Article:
A Rosé Explainer and Buying Guide | KCET
A Rosé Explainer and Buying Guide
To be just a mite fanciful, one could consider rosé the platypus of wines. Neither red nor white, it's cute and interesting (and good by a pool), but hard to figure. So we here at KCET decided it's time for a rosé explainer, followed by some of the better Southern California versions you can get right now. And while they can age if you can keep your hands off them, they are meant for instant seasonal pleasure.
"Hey, rosé isn't a grape -- what am I drinking?"
It could be many varietals, which is one of the reasons enjoying pink wines is possible in many situations with many foods. In France, where many of the best rosés still come from (but they've had a multi-century head start, so the U.S. doesn't have to feel too inferior), the varietal tends to suggest where the wine originated. For example, Bandol, by the sea in Provence, leads with Mourvèdre; and Tavel, much more inland in the Rhone, leads with Grenache ... but we're just making keen varietal distinctions here. (Do not show this article to a French person, who will kill me for making light of what he or she would see as a crucial divide; for them it's like I have just confused San Pedro with San Francisco.)
All that said, while traditionally a rosé has some Rhone "blood" in it, in the U.S we throw tradition out the window. Rosés in California are made from almost every grape, from cabernet to zinfandel. And isn't it good that you have to be over 40 to remember what Sutter Home unleashed upon us with their first white zin? Now, most pink wines are bone dry, and often aged in stainless, offering only fresh fruit and bright acid and can be enjoyed with everything from grilled chicken to pineapple fried rice.
Okay, but there aren't pink grapes, so how is the wine made?"
There are two major ways, and a third way, blending white and red wine, but that's mostly used to create sparkling. Again we turn to the French to learn the term saignée ("bleed"). In an effort to make even better red wine, winemakers often bleed off some less concentrated juice at the beginning of the process. Smart folks that they are, who only have one shot a year to make their nut, they realized they could sell that, too, if they worked with it. Hence, that's one way to make rosé.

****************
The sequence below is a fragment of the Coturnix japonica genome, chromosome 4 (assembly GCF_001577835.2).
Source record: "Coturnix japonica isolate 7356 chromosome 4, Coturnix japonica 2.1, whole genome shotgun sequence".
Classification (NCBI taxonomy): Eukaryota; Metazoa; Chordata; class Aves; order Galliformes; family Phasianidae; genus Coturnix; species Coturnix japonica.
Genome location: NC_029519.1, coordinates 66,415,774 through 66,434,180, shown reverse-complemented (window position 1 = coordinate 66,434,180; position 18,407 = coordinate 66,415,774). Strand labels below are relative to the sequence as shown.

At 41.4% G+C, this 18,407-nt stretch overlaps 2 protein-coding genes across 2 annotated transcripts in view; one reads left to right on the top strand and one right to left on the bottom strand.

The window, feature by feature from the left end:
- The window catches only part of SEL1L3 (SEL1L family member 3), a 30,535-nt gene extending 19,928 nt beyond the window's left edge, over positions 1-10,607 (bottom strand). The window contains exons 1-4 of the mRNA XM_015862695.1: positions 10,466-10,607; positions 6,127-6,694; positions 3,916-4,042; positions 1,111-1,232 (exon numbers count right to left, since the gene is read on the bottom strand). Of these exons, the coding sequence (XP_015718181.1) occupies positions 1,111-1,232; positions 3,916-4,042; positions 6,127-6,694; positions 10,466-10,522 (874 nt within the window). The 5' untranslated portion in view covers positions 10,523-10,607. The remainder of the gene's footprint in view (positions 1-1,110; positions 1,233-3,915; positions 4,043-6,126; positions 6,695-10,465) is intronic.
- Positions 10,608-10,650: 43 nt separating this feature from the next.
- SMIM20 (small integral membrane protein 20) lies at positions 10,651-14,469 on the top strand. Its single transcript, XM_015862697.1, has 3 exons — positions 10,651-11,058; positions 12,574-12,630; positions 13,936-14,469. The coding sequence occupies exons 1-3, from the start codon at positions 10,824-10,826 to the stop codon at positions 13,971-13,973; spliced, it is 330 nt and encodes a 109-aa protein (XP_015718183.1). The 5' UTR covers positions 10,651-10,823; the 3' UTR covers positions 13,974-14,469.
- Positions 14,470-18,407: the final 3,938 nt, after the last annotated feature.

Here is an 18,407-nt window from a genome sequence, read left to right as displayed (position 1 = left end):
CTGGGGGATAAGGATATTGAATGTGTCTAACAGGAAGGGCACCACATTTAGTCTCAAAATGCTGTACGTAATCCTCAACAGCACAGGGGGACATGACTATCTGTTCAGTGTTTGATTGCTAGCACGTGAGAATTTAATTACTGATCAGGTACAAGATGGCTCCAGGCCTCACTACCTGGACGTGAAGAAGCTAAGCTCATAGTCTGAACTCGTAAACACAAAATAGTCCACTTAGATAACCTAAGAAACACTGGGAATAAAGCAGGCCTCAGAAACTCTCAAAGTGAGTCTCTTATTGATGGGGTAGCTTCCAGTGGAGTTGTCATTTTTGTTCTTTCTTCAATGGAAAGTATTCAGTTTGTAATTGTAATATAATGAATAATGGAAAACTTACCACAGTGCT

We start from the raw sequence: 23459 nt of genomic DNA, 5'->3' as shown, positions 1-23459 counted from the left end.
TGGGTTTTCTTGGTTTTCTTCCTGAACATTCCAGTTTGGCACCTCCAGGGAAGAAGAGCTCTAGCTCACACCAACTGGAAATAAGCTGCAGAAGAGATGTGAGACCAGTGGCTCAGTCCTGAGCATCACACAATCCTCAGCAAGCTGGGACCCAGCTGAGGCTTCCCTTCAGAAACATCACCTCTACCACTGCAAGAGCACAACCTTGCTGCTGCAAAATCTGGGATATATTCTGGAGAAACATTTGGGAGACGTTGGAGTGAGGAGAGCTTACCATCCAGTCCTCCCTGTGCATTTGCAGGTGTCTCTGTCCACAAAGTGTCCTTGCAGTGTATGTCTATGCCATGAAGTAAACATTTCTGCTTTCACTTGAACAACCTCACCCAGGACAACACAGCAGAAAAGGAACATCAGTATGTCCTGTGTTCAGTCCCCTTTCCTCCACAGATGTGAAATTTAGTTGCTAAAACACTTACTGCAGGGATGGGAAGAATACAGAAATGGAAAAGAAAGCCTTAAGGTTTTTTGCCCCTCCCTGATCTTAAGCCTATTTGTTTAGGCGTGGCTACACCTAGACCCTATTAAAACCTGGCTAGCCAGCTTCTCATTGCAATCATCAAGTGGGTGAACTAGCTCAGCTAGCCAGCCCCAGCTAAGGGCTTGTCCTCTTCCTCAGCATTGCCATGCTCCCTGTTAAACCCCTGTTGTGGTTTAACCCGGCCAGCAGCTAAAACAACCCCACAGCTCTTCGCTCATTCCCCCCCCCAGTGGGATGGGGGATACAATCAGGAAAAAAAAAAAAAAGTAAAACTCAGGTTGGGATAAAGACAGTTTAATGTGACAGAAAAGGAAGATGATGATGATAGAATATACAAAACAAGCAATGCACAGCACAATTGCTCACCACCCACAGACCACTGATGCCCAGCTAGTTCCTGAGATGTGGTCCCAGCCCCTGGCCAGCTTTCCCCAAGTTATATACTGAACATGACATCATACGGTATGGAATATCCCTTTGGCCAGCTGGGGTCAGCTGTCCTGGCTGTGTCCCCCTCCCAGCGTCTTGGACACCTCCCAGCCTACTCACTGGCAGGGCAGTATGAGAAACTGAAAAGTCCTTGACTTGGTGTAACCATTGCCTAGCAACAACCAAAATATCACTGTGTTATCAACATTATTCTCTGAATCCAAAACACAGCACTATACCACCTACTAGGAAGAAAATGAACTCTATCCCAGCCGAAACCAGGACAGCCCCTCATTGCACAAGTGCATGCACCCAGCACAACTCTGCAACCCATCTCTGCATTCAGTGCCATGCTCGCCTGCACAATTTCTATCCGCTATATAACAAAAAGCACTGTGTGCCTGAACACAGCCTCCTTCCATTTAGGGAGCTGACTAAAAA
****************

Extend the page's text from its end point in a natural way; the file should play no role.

Other winemakers consider that method cheating, and grow specific grapes for their rosés, but don't leave them on skin contact long enough to get as red as they might otherwise after harvest.
Which is better? Depends upon the winemaker, and what you're looking for in a wine. If you want something heartier, skip the saignées. But for an aperitif....
So what's tasty right now, especially in light of all this fine information you've provided? (I love writing my own questions to answer.)
Botasea Rosato di Palmina ($18)
Here's your chance to see what an Italian-focused take on pink wine is like, as it's made from Sangiovese, Dolcetto, and Barbera. It's the one wine solely made by Chrystal Clifton at Palmina (her husband Steve is the main winemaker), and unsurprisingly it has a lovely feminine touch.
Hartley Ostini Hitching Post Pinks 2014 ($15)
This is summer in a bottle, a blend of the usually Old World grape Valdigue with pinot noir (since Hitching Post is all about pinot). It even ages well, developing depth rosés rarely exhibit.
Liquid Farm Rose Mourvèdre 2014 ($24)
Made from a "fuller" grape, yet in a lighter style, as they do in Bandol. Liquid Farm jokes the hashtag for this wine is #pinkcrack. Much minerality, but with layers of stone fruit.
Tatomer Spatburgunder Rosé Santa Barbara County 2014 ($27)
Graham Tatomer specializes in Austrian and German wines in Santa Barbara, and now you know that spatburgunder means pinot noir. Its salmon color is a hint as to what you should eat with this elegant delight.
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